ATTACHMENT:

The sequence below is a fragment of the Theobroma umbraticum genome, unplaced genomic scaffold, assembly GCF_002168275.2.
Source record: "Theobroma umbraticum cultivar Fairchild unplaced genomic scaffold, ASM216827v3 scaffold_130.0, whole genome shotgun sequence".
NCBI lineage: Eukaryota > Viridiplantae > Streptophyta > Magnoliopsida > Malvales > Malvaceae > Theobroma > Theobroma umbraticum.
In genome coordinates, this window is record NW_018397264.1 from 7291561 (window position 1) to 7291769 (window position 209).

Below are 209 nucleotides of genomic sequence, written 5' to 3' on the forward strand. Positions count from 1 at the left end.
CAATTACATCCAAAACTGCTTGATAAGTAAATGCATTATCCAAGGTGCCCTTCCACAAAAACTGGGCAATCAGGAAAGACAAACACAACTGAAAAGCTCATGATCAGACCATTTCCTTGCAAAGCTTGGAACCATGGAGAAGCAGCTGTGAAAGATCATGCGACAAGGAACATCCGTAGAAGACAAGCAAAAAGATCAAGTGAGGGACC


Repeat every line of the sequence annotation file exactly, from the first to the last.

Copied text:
The sequence below is a fragment of the Theobroma umbraticum genome, unplaced genomic scaffold, assembly GCF_002168275.2.
Source record: "Theobroma umbraticum cultivar Fairchild unplaced genomic scaffold, ASM216827v3 scaffold_130.0, whole genome shotgun sequence".
NCBI lineage: Eukaryota > Viridiplantae > Streptophyta > Magnoliopsida > Malvales > Malvaceae > Theobroma > Theobroma umbraticum.
In genome coordinates, this window is record NW_018397264.1 from 7291561 (window position 1) to 7291769 (window position 209).

Below are 209 nucleotides of genomic sequence, written 5' to 3' on the forward strand. Positions count from 1 at the left end.
CAATTACATCCAAAACTGCTTGATAAGTAAATGCATTATCCAAGGTGCCCTTCCACAAAAACTGGGCAATCAGGAAAGACAAACACAACTGAAAAGCTCATGATCAGACCATTTCCTTGCAAAGCTTGGAACCATGGAGAAGCAGCTGTGAAAGATCATGCGACAAGGAACATCCGTAGAAGACAAGCAAAAAGATCAAGTGAGGGACC